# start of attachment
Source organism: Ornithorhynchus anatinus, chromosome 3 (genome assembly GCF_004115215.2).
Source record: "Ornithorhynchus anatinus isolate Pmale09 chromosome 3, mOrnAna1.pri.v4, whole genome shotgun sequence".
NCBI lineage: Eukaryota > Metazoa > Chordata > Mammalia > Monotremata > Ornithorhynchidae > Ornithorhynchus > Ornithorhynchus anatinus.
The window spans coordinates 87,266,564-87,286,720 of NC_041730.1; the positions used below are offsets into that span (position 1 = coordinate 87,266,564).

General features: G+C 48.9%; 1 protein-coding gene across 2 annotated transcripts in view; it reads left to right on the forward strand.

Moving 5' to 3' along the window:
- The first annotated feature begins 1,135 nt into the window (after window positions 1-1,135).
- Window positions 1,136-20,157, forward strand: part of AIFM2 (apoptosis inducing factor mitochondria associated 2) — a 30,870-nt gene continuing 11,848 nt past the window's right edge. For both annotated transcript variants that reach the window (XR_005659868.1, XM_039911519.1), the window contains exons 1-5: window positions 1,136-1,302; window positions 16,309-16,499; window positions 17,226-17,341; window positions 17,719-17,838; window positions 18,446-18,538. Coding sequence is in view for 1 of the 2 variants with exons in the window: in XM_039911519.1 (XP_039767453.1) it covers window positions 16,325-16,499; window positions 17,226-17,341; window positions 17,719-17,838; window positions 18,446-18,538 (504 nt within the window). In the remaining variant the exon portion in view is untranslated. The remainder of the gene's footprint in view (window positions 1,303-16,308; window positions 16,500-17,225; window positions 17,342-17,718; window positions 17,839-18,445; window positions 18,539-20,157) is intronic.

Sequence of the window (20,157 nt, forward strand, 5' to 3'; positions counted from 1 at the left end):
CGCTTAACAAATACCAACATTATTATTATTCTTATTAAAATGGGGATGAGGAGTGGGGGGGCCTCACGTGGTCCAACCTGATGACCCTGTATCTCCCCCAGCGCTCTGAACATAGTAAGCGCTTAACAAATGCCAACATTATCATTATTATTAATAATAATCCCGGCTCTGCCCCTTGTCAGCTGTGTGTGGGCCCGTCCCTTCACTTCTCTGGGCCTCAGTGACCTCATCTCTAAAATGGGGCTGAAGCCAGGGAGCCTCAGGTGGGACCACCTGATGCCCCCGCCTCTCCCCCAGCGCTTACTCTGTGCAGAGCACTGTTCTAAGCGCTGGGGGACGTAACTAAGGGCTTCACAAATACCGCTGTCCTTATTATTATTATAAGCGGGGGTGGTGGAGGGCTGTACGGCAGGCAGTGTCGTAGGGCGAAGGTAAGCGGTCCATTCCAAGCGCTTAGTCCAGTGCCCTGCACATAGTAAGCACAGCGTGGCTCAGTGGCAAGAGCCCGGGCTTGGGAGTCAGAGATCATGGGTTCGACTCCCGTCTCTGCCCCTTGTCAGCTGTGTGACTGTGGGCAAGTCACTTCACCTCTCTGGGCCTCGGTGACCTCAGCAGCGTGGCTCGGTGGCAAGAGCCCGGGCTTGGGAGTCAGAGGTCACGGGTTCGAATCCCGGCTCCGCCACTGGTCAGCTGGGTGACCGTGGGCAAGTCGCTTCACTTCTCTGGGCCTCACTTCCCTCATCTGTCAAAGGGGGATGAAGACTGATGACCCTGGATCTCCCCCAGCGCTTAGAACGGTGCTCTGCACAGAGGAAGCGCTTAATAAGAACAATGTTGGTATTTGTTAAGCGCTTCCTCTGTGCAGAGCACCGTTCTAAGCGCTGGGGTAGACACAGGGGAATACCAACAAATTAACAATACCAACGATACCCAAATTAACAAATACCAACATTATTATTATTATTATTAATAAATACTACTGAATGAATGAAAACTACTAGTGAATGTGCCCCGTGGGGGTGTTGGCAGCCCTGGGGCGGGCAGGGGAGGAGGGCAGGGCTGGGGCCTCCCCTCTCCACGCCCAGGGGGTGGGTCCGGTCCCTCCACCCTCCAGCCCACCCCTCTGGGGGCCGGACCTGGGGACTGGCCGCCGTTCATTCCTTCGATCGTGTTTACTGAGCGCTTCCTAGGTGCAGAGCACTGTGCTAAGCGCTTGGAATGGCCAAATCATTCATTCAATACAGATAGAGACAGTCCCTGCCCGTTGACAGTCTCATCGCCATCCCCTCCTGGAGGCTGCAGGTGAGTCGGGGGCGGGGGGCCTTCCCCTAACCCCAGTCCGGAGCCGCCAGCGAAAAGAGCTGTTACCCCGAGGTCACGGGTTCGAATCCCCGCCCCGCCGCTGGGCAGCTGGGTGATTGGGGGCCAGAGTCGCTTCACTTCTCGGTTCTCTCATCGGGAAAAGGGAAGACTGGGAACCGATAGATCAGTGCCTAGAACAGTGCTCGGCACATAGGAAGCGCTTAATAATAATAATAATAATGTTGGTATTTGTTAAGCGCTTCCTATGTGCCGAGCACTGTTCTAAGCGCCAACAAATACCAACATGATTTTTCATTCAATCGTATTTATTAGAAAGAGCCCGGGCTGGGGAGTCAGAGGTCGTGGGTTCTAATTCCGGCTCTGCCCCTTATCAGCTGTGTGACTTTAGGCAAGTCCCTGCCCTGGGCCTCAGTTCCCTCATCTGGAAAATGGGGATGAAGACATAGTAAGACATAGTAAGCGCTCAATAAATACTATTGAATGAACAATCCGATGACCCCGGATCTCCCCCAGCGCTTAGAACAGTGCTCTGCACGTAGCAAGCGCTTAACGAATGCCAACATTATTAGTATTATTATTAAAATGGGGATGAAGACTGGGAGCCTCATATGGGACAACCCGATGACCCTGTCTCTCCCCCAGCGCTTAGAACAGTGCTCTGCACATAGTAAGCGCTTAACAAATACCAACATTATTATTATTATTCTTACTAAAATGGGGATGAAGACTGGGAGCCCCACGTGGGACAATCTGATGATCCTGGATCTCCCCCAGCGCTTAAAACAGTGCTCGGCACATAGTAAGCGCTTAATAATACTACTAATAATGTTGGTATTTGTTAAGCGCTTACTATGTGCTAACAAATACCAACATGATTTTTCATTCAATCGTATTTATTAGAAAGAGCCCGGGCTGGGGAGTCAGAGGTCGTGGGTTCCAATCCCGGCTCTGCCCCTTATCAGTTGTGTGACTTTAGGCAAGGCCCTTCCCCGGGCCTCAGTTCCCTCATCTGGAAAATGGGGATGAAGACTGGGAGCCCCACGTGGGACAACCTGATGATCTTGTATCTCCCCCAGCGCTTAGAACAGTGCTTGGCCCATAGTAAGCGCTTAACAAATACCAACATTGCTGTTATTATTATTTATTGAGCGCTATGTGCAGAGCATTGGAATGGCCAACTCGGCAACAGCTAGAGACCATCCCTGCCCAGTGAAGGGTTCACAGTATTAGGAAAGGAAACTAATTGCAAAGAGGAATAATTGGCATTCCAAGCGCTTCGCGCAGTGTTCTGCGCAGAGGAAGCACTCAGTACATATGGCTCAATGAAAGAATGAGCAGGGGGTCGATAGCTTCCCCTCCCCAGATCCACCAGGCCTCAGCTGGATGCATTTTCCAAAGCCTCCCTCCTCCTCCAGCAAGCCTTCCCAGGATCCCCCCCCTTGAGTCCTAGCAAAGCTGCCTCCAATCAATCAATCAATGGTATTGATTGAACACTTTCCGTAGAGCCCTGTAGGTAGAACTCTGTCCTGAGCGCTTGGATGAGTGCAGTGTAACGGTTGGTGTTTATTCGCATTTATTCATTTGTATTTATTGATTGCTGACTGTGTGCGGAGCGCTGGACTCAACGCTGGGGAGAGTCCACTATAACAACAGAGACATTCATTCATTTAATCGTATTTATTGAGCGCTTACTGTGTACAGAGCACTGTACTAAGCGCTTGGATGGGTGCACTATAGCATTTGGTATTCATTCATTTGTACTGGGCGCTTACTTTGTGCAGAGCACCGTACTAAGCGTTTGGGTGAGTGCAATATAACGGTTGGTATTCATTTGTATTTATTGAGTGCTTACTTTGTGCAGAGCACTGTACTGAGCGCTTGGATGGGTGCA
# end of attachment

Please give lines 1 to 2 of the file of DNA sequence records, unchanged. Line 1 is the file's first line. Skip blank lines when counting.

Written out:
Source organism: Ornithorhynchus anatinus, chromosome 3 (genome assembly GCF_004115215.2).
Source record: "Ornithorhynchus anatinus isolate Pmale09 chromosome 3, mOrnAna1.pri.v4, whole genome shotgun sequence".